August of 2019 is the 400th anniversary of when the first Africans taken against their will from their homeland were delivered to Jamestown Virginia.  This past June was the 50th anniversary of the Stonewall riots in Greenwich Village in NYC, which is seen as the start of the LGBQT Advocacy Movement. As a country, a community and as a congregation we are called to understand how the story of our lives is impacted by race and the history of race and marginalized individuals in our country.  How stories get  told and especially by whom they are told, make a big difference in how we are shaped. And when we hear a story that does not resonate with our understanding of the world, we will have a choice. We can deny it. Or we can choose to be curious about it. We can choose to be open to learning a different perspective and integrate it with our own story and move forward the wiser.
Changing the narrative of history doesn’t happen all at once, it takes time and intentionality.  I remember in high school I had assigned readings among others of The Autobiography of Malcolm X, Black Boy by Richard Wright, and a Peoples History of the United States by Howard Zinn. These readings widened the lens of my understanding. Books and Teachers in my life have had a great impact upon me . Reading has allowed me not only to gain more information about the world, but it always sparks my imagination in unexpected ways. Reading allowed me to see and imagine a world beyond the environment I lived in. I imagine living in beloved community which I have seen defined as  “people of diverse racial, ethnic, educational, class, gender, sexual orientation identities who come together in an interdependent relationship of love, mutual respect, and care”  to create the beloved community we are going to have to hear some different stories and different narratives.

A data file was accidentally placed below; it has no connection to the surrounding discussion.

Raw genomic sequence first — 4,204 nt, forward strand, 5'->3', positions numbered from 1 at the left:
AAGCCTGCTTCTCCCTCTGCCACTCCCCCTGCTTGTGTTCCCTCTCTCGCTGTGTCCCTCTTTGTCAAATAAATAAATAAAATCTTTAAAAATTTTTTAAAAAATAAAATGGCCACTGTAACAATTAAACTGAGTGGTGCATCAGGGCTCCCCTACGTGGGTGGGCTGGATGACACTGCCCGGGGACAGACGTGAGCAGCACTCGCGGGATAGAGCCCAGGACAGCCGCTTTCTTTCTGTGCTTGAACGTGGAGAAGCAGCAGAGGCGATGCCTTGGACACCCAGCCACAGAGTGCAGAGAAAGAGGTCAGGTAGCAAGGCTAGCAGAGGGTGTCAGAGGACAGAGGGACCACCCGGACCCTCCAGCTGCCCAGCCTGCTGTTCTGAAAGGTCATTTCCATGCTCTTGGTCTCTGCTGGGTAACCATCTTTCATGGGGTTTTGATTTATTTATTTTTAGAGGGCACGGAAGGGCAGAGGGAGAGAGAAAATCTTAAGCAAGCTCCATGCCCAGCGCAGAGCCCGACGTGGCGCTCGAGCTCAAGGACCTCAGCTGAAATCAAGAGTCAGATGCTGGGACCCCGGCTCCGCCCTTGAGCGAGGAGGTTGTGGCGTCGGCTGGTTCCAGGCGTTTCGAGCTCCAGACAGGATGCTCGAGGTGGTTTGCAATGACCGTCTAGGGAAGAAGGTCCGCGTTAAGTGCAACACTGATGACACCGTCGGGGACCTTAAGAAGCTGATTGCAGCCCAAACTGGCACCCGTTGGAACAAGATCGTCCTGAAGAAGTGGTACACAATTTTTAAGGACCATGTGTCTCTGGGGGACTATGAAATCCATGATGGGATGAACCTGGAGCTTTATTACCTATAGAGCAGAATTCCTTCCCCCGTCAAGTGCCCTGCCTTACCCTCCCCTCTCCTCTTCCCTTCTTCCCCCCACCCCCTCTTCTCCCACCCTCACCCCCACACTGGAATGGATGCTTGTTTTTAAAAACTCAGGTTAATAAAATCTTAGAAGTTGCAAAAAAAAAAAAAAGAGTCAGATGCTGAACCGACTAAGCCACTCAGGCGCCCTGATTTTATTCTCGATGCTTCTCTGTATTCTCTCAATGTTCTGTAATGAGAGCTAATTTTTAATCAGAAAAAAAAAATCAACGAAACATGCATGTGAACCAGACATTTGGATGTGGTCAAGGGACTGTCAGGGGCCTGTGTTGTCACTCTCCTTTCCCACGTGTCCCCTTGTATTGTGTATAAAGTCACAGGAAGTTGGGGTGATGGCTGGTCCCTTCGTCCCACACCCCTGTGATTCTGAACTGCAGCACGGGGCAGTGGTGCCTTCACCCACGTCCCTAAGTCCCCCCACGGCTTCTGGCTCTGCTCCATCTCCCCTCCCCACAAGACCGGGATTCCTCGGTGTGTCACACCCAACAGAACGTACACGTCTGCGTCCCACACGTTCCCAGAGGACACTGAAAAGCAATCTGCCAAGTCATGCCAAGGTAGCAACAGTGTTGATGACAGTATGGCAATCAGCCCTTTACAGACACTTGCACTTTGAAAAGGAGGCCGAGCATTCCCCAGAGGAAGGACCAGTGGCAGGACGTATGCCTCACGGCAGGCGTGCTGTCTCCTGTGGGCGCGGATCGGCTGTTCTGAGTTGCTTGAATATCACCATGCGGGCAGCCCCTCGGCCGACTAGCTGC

Sometimes changing the narrative doesn’t need to happen over a long time. I remember the first time I saw Michelle Alexander speak about The New Jim Crow and Mass Incarceration, it was like a veil being lifted up and I could suddenly see the world more clearly.  And once I saw it I could not look away. Like a car accident. You see the damage done, preventable damage. Marginalized people have been damaged by 400 years of slavery, jim crow, lynchings, mass incarceration, shootings of innocent people by police, alienation, discrimination, even deportation. And we are going to have to do more then stare in silence if anything is going to change. We must listen and we must learn, and we must act. And so as a start I invite you to read books by people with marginalized identities about their lives and their history and their hopes to allow you to widen your lens and widen your heart and widen your life.